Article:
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Costume Designer Sandy Powell Leads Field of Oscar-Nominated Peers

Sandy Powell has done it again: For the third time in her career, she’s doubled up on nominations in the category of costume design, with her nominations this year for “Mary Poppins Returns” and “The Favourite.” But almost equally extraordinary is the fact that she worked on both films concurrently.

“I lived on adrenaline,” says Powell when recalling the heady days of bouncing between 1930s fantasy London (“Poppins”) and 18th century Queen Anne’s court (“Favourite”). “It was incredibly exciting, but keeping them separate in my mind involved a lot of scheduling by my assistants.”

This doubled-up task must have been a little whiplash-inducing; she had a Disney budget but high expectations for a beloved character in “Poppins,” while a more independent budget and a rarely portrayed royal era for “Favourite.”

“I had to figure out how not to disappoint while tackling an iconic character in Mary, while with ‘The Favourite’ the biggest challenge was how to create a court and world of costumes for Queen Anne [Olivia Colman] that hadn’t really been done for many years. There were no costumes I could rent, and we had to do that with limited time and money.”

For “Favourite” that meant using some of the same fabrics that flavored the costumes of fellow nominee Alexandra Byrne (“Mary, Queen of Scots”): denim. Emma Stone’s early maid outfit is made of recycled jeans; later on, Powell saved money by mixing and matching pieces in characters’ outfits. “The women look as if they’re wearing 16 or 17 different costumes, but they’re really made of different components,” she says.

It also helped that “Favourite’s” color palette was limited and largely monochromatic, as well as stripped down. “I was thinking, ‘How can I make an 18th century costume drama different?’ The answer: use a contemporary fabric and pare down the ornamentation,” she says. Everything was cut to a bare silhouette shape, and many fabrics were laser-cut, including the lace.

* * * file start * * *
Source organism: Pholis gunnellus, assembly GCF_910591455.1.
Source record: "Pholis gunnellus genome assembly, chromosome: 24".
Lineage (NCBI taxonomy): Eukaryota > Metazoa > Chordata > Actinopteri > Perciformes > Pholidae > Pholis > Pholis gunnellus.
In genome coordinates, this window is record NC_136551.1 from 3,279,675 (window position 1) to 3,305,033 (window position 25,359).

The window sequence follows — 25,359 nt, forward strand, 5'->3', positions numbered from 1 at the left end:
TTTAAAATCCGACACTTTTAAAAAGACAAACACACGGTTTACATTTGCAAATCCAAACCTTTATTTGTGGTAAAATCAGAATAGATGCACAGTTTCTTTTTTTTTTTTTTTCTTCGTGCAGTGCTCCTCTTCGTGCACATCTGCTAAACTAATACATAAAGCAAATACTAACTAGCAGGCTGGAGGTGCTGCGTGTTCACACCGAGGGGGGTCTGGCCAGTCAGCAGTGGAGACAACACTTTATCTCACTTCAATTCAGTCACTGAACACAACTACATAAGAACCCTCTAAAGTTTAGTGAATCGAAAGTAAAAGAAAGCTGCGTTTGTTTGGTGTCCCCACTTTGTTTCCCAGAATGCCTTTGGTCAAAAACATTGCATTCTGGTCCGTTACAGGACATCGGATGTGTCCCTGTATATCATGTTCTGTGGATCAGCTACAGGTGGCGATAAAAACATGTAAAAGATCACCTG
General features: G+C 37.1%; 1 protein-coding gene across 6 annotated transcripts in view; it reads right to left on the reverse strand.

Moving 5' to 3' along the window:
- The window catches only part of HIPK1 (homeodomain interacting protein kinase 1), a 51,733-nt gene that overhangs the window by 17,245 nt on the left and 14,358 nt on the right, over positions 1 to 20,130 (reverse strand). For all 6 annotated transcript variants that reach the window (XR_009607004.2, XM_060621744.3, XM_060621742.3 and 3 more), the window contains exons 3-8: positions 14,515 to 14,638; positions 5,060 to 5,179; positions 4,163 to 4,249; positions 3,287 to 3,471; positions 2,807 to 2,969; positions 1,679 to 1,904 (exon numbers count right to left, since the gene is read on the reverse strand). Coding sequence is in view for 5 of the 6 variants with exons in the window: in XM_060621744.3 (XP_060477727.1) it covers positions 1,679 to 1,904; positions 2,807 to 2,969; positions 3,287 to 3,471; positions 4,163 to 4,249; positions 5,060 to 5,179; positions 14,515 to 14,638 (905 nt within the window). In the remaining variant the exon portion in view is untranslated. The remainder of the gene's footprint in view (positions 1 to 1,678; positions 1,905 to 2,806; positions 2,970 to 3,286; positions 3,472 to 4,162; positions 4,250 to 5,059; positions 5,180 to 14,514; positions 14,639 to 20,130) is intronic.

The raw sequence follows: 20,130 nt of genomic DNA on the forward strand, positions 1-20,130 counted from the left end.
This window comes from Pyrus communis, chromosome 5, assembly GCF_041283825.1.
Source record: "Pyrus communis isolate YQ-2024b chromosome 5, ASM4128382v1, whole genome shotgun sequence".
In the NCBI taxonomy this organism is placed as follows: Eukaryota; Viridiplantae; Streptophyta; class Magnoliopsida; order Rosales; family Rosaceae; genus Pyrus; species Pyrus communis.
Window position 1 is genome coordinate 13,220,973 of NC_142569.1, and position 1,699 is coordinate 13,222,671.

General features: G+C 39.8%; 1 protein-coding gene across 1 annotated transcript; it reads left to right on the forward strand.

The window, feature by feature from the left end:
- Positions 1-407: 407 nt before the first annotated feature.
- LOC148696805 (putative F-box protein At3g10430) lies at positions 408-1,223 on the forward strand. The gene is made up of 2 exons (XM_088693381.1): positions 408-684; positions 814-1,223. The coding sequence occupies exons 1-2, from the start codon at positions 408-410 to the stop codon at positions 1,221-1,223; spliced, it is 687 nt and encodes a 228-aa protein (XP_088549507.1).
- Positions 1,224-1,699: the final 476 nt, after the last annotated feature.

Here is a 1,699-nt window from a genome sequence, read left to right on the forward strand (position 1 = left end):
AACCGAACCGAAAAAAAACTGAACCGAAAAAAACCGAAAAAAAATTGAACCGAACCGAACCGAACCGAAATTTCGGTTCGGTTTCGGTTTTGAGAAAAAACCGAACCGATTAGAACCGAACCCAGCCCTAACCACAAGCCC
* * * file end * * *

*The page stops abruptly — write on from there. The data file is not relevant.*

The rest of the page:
“The clothes were supposed to look like clothes,” she says, a comment that refers specifically to the queen’s often very casual wear — she’s often shown in a nightgown or robe. “Not someone parading around in a period drama. We wanted them to look like they would smell — as they would have done in that period.”

“Poppins,” fortunately, had more chances to pop — not just with a bigger budget, but because of the fantasy element. “I could have made the family all in brown and beige, but I do love working with color,” she says. That translated into a cobalt blue coat with a busy inner lining for Poppins [Emily Blunt], rather than a nanny’s expected navy blue, for example.

She also could head into fantastical realms, as with the upside-down room of Cousin Topsy (Meryl Streep) and the finale’s pastel balloon sequence. But one truly outstanding look came from a little paint: During a partly animated sequence, costumes were painted in such a way that it was difficult to tell at first that those were not ruffles or folds or decoration at all – just the suggestion of them. “That was a risk that paid off,” she says.

Still, despite Powell’s prowess with two films in the running, there’s no guarantee she’ll triumph over Byrne, or Ruth Carter (“Black Panther”) or Mary Zophres (“The Ballad of Buster Scruggs”), all of whom bring unique visions to the table.

For example, Zophres had to design costumes for a total of six short films that make up “Scruggs,” which effectively meant she had to start over multiple times. Meanwhile, Carter created 1,500 designs for the vibrant world of Wakanda in “Panther.”

Nor are statistics on Powell’s side: Her first double-nominated win in 1999 did net her a first Oscar, for “Shakespeare in Love” (the other film was “Velvet Goldmine”). But her second double-up, for 2015’s “Carol” and “Cinderella,” came up snake-eyes. And then there’s the fact only the name of the films, not the designer, appears on the final ballot.

“I’m supporting both,” she says diplomatically when asked if she has, well … a favorite. “If I wanted to be tactical, I wouldn’t — it’s not particularly beneficial if you want to win. But as they say, it’s great just to be nominated.”

(Pictured above: Sandy Powell on the set of “The Favourite”)

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